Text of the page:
Then tackle the two series 20µFs (on B+) next, that should have a major effect as the preceding resistor is a 6k8 rather than 1k. I suppose B+ is around 250 volts, so a 350V part would be good. (I would definitely do away with the two series caps. Should you decide not to, give each one a parallel resistor of, say, 100k to 1Meg. Otherwise voltage sharing depends on capacitor leakage current.)
What value should I use on the 3.3caps? I suppose a low one.
No, I was thinking more like 10-33 µF in parallel or so.

You may want to keep an eye on voltage on B+ and after the 10k resistors, assuming your meter will manage. There may be some overshoot or oscillation if you get unlucky and accidentally create a double pole in RCRC filter response. Right now we have time constants of 6k8 * 10µ vs. 10k * 3µ3, that's about a factor of 2 apart. This could also be more, just avoid having them become about equal. Don't forget about the A+ filter stage either, which now is at 1k * 110µ = 110 ms.

Aside from that, the only other side effect that may appear is very long turn-on time. Right now I wouldn't see a problem with going a factor of 3 or 10 higher though.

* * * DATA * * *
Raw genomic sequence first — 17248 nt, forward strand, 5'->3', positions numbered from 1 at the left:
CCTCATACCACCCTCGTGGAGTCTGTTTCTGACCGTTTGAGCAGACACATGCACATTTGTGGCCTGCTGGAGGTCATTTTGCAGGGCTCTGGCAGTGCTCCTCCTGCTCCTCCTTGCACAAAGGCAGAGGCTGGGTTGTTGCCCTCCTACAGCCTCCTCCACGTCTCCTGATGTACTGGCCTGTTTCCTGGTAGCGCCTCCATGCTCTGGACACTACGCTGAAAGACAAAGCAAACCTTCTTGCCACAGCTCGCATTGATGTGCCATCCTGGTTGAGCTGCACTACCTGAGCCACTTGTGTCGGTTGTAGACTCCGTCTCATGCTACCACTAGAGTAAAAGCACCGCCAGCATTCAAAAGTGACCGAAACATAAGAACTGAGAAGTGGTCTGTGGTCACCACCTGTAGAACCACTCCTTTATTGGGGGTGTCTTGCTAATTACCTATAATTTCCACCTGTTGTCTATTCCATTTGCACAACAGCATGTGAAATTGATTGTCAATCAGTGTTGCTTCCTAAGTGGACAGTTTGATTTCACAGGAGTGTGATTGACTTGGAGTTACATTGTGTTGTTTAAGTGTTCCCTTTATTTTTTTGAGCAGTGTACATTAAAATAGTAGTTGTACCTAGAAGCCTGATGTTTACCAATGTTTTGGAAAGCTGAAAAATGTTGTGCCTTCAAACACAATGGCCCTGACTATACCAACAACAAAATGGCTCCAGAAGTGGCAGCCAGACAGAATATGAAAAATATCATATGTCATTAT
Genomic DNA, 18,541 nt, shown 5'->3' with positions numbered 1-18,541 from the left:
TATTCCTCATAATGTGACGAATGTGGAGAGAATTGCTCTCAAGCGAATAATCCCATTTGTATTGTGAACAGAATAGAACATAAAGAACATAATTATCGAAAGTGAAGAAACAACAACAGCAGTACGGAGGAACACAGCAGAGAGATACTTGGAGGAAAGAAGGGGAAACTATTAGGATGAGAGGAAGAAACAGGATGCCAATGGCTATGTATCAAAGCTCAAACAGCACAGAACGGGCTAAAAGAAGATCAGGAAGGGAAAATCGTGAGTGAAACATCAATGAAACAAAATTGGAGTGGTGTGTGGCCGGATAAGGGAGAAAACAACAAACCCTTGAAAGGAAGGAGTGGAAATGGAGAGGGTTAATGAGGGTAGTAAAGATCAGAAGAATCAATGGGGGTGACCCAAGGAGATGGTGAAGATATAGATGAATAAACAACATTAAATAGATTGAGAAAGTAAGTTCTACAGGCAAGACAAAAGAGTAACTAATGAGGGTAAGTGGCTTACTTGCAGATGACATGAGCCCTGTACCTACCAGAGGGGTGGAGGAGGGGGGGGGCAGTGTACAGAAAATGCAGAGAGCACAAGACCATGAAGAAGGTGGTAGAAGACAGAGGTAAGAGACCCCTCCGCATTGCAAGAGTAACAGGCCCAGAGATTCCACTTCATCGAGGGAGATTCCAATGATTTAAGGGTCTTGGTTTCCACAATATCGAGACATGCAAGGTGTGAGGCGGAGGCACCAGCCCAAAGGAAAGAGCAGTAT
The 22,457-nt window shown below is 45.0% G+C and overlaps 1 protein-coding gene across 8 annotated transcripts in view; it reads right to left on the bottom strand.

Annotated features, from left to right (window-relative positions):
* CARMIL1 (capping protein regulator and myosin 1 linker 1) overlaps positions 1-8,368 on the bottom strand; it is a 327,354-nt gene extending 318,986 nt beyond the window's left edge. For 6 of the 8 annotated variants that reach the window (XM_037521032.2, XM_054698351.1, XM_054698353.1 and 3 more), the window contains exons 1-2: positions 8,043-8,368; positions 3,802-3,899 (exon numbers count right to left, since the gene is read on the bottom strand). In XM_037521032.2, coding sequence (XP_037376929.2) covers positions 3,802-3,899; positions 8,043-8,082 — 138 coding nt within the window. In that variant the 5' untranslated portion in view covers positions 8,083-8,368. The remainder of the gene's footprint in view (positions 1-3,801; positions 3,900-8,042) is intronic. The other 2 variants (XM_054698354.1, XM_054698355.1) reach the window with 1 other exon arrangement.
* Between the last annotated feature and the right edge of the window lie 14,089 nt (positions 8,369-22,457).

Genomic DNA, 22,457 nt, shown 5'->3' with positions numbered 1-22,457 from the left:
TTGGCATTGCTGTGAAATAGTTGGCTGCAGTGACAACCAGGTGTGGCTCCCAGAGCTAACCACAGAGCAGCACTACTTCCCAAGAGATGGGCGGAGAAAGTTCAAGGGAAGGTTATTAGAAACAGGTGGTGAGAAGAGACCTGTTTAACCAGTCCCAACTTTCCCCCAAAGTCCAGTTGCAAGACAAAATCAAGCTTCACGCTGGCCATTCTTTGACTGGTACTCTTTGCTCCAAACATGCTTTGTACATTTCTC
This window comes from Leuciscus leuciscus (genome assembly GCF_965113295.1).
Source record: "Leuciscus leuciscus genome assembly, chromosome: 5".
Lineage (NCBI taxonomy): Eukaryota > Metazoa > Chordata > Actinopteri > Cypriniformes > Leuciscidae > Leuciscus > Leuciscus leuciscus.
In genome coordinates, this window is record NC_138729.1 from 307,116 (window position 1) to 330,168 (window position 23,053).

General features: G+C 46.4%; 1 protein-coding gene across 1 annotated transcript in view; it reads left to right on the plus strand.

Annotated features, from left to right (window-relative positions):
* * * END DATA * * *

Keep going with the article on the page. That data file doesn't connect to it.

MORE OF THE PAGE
EDIT:
...tried to measure the hum, i cannot get a useful reading with my radioshack voltmeter.
I'm not surprised. That's what they used to have audio millivoltmeters for. These days, if you have a way to calibrate the input level on a laptop mic/line input (e.g. by doing a loopback recording of a test tone of up to a few hunded Hz while tapping output voltage with a multimeter), that may get the job done. Should be battery-operated to avoid ground loop issues.
 
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raduschka

Member
2011-01-10 5:31 am
I should get an audio multi-meter AND an oscilloscope! Just for tweaking this one amp, it's been a real zen dilemma, always asking to me to let go, let go... and hope that one day it would work just fine. I'm about to think that I,ll get a pair of sennheisers hd650 and solve the issue. I have an older pair of akg, along with the k702 and k712, and their impedance is higher, sensitvity lower, and indeed, the hum is way less audible.